Most business leaders are familiar with the Peter Principle. Originally branded in 1969, this concept refers to a common workplace phenomenon.
It suggests that employees are often promoted based on their ability to do their current job rather than ability to do the advanced-level job.
The Peter Principle is frequently cited as the reason that poor managers end up where they are—and stay there. In the past, these people were likely very good at the work they did and therefore earned a promotion. But, because they aren’t good managers, they fail to earn future promotions.
These days, for fear of falling victim to the Peter Principle, leaders are more cautious in their hiring decisions. They look for people who are not only strong performers in their current roles, but those who also possess traits relevant to successfully performing at a higher level.
As you rise through the ranks of the corporate world, soft skills become more important. Technical competence still matters, but it’s the intangible traits that really help managers excel.
If you’re looking to earn a promotion in the near future, it certainly helps to be good at your current job. But if you really want to be a shoe-in—and be successful once you get there—you’ll need to master some very important soft skills.
Emotional intelligence, often referred to as EI or EQ, is the ability to identify and understand emotions in yourself and others, and to use this awareness to positively direct your behaviors.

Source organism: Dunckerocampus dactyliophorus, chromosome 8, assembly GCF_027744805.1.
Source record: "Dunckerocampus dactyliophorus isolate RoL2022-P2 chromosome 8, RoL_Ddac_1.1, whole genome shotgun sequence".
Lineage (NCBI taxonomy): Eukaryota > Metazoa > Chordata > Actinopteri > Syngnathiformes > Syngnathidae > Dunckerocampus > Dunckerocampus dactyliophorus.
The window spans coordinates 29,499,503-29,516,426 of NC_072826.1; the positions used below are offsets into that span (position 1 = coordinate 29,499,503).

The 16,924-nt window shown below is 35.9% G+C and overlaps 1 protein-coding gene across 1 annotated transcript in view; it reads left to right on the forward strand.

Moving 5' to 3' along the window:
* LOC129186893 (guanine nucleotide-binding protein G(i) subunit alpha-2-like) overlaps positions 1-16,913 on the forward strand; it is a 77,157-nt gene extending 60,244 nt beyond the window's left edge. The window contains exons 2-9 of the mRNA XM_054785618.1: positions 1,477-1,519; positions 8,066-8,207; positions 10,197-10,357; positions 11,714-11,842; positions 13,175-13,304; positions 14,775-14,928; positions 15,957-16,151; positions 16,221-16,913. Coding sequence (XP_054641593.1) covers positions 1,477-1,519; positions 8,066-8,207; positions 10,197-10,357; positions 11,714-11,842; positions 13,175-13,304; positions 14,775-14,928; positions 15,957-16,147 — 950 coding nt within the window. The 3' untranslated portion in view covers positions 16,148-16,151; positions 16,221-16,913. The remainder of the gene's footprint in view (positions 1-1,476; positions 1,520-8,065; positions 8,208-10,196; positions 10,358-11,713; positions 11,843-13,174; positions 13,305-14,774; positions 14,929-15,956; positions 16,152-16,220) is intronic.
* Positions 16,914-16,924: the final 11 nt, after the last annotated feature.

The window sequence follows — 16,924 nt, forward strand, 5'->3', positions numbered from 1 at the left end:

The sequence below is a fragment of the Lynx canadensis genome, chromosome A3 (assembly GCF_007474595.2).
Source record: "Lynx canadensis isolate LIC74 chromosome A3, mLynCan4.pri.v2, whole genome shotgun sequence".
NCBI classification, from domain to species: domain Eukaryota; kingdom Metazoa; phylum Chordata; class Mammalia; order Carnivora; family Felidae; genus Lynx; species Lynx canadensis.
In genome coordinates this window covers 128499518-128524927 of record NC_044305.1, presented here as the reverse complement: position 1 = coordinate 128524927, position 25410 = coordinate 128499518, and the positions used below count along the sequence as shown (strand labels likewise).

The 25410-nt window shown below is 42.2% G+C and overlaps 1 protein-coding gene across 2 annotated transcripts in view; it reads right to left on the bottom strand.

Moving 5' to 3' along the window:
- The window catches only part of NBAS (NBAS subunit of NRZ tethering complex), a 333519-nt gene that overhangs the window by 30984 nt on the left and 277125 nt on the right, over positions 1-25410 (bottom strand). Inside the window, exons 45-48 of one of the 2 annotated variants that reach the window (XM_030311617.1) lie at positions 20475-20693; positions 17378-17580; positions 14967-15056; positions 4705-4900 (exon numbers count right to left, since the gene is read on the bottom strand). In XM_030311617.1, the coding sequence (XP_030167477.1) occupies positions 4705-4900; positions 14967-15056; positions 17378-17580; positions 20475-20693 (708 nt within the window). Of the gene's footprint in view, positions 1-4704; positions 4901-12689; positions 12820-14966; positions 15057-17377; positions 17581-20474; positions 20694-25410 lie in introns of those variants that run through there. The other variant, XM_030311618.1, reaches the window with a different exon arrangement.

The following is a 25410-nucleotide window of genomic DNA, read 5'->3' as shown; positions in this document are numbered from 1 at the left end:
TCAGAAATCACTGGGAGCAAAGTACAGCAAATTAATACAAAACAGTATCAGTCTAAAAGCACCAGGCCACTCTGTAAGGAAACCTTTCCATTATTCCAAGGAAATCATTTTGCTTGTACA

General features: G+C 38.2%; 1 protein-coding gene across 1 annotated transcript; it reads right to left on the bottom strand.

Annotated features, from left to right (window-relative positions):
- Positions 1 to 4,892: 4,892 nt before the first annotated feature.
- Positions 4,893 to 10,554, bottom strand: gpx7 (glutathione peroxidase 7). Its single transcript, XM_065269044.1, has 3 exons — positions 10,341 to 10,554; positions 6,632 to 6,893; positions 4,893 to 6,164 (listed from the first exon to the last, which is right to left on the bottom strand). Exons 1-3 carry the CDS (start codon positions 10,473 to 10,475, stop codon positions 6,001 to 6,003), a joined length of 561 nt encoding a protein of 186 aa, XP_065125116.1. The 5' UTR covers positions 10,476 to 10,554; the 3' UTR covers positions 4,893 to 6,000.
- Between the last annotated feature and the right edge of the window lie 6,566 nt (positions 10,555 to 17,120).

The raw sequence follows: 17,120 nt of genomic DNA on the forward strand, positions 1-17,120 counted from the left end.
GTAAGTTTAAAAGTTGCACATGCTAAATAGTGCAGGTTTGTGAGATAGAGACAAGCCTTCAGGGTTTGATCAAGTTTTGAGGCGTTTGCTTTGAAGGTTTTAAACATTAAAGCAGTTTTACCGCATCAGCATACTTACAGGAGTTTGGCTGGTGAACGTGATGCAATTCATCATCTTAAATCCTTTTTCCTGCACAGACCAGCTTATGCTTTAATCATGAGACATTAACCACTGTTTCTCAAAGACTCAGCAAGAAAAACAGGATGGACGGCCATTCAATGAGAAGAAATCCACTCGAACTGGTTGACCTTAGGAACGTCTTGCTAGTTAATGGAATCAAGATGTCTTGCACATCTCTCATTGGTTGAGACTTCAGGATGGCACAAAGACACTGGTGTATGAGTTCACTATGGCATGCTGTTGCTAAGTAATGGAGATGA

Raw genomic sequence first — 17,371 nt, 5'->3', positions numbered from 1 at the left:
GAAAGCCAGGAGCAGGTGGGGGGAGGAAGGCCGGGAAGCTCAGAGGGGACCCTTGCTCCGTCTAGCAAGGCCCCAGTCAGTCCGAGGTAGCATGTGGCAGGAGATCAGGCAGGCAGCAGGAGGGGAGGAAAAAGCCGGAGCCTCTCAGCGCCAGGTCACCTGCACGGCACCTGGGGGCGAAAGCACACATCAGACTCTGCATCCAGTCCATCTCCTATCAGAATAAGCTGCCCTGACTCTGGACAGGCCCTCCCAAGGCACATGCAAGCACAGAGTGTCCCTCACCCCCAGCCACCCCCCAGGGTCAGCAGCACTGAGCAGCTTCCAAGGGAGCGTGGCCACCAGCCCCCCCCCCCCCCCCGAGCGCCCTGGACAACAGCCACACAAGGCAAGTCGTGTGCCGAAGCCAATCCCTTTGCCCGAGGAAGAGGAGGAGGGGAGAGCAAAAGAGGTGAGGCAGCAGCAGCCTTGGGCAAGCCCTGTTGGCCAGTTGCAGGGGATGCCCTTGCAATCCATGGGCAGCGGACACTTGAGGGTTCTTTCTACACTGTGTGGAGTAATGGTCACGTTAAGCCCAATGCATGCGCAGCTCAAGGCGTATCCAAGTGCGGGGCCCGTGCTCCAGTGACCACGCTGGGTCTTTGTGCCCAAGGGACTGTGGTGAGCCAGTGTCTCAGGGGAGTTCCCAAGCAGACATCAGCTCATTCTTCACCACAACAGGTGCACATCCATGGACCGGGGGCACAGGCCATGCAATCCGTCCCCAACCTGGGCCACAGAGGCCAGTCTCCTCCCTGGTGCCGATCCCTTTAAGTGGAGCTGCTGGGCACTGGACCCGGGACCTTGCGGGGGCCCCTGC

People who have strong EI demonstrate empathy toward others and are able to productively cope with stress and change. These traits are both powerful and subtle; they are the hidden assets that make some managers appear approachable and composed, while those lacking EI seem distant and erratic.
Also read: Is Emotional Intelligence Really Necessary?
Advancing your career means taking on more responsibility and accepting greater authority. Leaders want to know that the people charged with decision-making possess good judgment.
It’s not enough to simply show that you can take direction; you must demonstrate that you can determine the right course of action without direction. You must prove your ability to weigh options, extrapolate outcomes, and make intelligent choices, even when you have precious few resources at your disposal.
Establishing yourself as a rising leader requires a strong point-of-view. More importantly, it requires the ability to effectively communicate that perspective to others. In the workplace, people who can rally a group around a new idea are invaluable. Leaders want to promote people like this into roles where they can leverage their influence on a larger scale.
Masterful communicators can share even the most difficult messages in a way that others can receive. They don’t shy away from difficult, uncomfortable conversations. Instead, they relish the opportunity to hone their craft.
Developing these three soft skills in combination with the hard skills you already possess will put you in an ideal position for promotion. They’ll also serve you well as you advance your career because, unlike the poor Peters of the world, you’ll continue to be promotable!